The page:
After much scraping (and banging of the business end of the shovel) and quite a bit of jackhammering they get through the 6 to 8 inches of permafrost like material and start bringing up dirt.  The ground beneath was actually warm enough that the dirt was steaming when it got piled up. 

By the time I ran out for some lunch (and a public restroom, yay!) they had a hole in the basement and were "looking for" the pipe in the front yard.  They were down deep enough that a guy could stand in the outside hole and still have a foot to go up before the ground level.  But they hadn't had to destroy any sidewalks.  The rain garden is hanging a bit precariously over the hole, but seems like it might survive eventually).
When I went out to pick up the kids from the bus stop (4:15pm, 6 or 7 hours after the dig started) they had located the pipe further down, but it had angled down a bit and done some odd twists and turns.  Surprisingly, this is not a deep hole.  The guy in charge has done a lot of work here in Minneapolis and said it wasn't uncommon to have to go this deep, and sometimes needed to go up to 28 feet down.  I have no idea how they do that!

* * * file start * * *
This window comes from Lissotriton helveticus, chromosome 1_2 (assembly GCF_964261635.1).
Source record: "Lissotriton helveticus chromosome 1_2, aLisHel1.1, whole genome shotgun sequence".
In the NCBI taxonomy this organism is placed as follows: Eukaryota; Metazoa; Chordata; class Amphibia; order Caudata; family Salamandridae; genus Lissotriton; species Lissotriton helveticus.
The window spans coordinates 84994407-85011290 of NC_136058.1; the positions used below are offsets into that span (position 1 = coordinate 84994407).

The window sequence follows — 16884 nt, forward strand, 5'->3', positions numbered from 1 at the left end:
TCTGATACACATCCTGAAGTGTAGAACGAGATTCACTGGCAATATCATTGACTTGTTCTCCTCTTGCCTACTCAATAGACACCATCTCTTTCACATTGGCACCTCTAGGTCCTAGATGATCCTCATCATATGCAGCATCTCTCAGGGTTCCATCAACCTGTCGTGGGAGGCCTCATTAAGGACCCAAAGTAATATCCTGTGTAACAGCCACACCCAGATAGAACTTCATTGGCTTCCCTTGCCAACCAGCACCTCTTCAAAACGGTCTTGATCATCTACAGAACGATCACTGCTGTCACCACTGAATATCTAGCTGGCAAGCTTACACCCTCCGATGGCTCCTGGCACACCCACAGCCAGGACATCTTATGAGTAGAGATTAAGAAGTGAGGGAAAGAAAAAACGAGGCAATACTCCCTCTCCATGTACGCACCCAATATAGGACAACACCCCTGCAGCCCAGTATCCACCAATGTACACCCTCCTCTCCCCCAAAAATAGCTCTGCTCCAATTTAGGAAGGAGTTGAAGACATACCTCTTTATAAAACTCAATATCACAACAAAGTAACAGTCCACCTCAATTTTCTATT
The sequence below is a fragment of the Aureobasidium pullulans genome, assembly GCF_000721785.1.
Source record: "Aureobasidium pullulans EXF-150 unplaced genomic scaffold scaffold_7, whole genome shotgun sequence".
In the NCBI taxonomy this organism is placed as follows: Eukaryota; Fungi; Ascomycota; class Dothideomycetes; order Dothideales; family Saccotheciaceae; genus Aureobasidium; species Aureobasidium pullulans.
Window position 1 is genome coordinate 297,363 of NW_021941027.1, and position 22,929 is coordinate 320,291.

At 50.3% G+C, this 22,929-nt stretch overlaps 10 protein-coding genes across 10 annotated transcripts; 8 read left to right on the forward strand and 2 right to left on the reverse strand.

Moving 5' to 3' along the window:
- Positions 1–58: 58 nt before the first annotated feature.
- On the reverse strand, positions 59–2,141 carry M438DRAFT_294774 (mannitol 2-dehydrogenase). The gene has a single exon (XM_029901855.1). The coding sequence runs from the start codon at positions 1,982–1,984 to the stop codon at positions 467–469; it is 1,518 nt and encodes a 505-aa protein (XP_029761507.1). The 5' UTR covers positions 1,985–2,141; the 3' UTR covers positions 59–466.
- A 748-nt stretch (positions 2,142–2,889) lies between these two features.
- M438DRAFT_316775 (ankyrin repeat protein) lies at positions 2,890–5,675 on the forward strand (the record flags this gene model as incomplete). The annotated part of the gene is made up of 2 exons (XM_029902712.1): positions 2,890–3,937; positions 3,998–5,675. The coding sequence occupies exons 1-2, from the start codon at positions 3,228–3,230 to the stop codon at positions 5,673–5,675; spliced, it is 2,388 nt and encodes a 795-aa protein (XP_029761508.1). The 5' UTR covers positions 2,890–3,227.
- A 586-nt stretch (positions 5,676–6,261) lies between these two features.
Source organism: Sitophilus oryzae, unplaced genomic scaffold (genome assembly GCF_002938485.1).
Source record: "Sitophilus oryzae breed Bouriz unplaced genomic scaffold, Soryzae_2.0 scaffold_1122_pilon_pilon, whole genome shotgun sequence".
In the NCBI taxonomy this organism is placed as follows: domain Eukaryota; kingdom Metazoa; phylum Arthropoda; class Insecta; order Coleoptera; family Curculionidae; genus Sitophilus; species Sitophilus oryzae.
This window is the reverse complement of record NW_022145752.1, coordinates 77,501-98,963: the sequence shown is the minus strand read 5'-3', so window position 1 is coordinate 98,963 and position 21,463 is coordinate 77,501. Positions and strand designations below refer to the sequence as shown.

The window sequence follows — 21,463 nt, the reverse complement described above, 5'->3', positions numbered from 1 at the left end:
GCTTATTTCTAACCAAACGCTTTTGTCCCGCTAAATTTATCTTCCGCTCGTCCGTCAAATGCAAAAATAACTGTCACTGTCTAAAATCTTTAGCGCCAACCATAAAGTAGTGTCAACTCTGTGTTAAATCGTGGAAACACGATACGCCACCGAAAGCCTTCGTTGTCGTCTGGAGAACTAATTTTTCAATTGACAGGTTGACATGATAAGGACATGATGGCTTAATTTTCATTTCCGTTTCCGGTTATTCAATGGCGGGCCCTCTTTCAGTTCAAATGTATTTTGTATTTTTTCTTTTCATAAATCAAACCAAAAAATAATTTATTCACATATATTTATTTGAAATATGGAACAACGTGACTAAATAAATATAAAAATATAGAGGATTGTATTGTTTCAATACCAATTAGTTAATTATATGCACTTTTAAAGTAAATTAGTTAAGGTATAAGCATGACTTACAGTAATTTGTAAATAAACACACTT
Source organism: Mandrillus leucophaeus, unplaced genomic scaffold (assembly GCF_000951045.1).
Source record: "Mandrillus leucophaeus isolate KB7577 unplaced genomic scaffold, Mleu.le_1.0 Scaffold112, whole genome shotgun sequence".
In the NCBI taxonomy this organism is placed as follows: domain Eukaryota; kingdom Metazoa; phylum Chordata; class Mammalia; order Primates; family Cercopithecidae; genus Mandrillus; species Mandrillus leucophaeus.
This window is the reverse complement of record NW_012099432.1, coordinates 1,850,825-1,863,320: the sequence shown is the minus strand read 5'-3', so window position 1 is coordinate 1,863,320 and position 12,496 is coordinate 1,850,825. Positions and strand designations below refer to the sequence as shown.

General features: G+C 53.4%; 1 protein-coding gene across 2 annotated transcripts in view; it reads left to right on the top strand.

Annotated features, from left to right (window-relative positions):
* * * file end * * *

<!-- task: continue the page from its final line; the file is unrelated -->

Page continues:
In the photo above you can see bits of pipe.  Those are the two foot sections of clay pipe.  When they were placed in the ground Charles Lindbergh was six years old.  And it would be another twenty years of flushes before he'd cross the Atlantic in his airplane.  Sixty years after that pipe was put in the ground Alvin "Creepy" Karpis the gangster finally left Alcatraz prison.  

The pipe in the above picture literally fell apart when they dropped it on that pile of sand.  It had been enduring toilet flushes, laundry loads, and baths and showers for over a hundred years.

Things moved well once they located the outside pipe, and before long we were thrilling to the fumes of PVC cement and the possibility of a working system by the end of the night.  They had pledged to work late to get it done.